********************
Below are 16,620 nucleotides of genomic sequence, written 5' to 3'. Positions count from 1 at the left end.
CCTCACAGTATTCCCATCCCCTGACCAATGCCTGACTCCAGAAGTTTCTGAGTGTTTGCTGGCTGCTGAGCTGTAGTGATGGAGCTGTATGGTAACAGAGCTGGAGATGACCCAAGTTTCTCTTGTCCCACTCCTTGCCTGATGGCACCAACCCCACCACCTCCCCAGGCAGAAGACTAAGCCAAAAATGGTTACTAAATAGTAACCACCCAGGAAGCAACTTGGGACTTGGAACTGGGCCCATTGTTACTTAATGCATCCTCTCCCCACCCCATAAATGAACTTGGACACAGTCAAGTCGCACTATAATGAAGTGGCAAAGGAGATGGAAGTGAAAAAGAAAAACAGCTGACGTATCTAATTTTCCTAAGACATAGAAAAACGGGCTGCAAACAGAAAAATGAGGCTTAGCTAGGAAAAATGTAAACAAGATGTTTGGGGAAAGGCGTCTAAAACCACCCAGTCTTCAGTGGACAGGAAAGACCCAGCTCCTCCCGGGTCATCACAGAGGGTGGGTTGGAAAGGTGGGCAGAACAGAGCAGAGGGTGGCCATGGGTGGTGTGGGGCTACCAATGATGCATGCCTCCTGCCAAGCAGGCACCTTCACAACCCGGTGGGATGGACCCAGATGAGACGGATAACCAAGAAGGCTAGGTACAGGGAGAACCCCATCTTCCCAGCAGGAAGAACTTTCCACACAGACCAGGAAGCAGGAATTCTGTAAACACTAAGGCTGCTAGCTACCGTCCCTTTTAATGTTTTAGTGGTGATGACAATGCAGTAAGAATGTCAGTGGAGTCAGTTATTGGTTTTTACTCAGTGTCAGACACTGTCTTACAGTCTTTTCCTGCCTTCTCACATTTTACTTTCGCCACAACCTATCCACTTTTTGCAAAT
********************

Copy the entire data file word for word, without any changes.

Below are 16,620 nucleotides of genomic sequence, written 5' to 3'. Positions count from 1 at the left end.
CCTCACAGTATTCCCATCCCCTGACCAATGCCTGACTCCAGAAGTTTCTGAGTGTTTGCTGGCTGCTGAGCTGTAGTGATGGAGCTGTATGGTAACAGAGCTGGAGATGACCCAAGTTTCTCTTGTCCCACTCCTTGCCTGATGGCACCAACCCCACCACCTCCCCAGGCAGAAGACTAAGCCAAAAATGGTTACTAAATAGTAACCACCCAGGAAGCAACTTGGGACTTGGAACTGGGCCCATTGTTACTTAATGCATCCTCTCCCCACCCCATAAATGAACTTGGACACAGTCAAGTCGCACTATAATGAAGTGGCAAAGGAGATGGAAGTGAAAAAGAAAAACAGCTGACGTATCTAATTTTCCTAAGACATAGAAAAACGGGCTGCAAACAGAAAAATGAGGCTTAGCTAGGAAAAATGTAAACAAGATGTTTGGGGAAAGGCGTCTAAAACCACCCAGTCTTCAGTGGACAGGAAAGACCCAGCTCCTCCCGGGTCATCACAGAGGGTGGGTTGGAAAGGTGGGCAGAACAGAGCAGAGGGTGGCCATGGGTGGTGTGGGGCTACCAATGATGCATGCCTCCTGCCAAGCAGGCACCTTCACAACCCGGTGGGATGGACCCAGATGAGACGGATAACCAAGAAGGCTAGGTACAGGGAGAACCCCATCTTCCCAGCAGGAAGAACTTTCCACACAGACCAGGAAGCAGGAATTCTGTAAACACTAAGGCTGCTAGCTACCGTCCCTTTTAATGTTTTAGTGGTGATGACAATGCAGTAAGAATGTCAGTGGAGTCAGTTATTGGTTTTTACTCAGTGTCAGACACTGTCTTACAGTCTTTTCCTGCCTTCTCACATTTTACTTTCGCCACAACCTATCCACTTTTTGCAAAT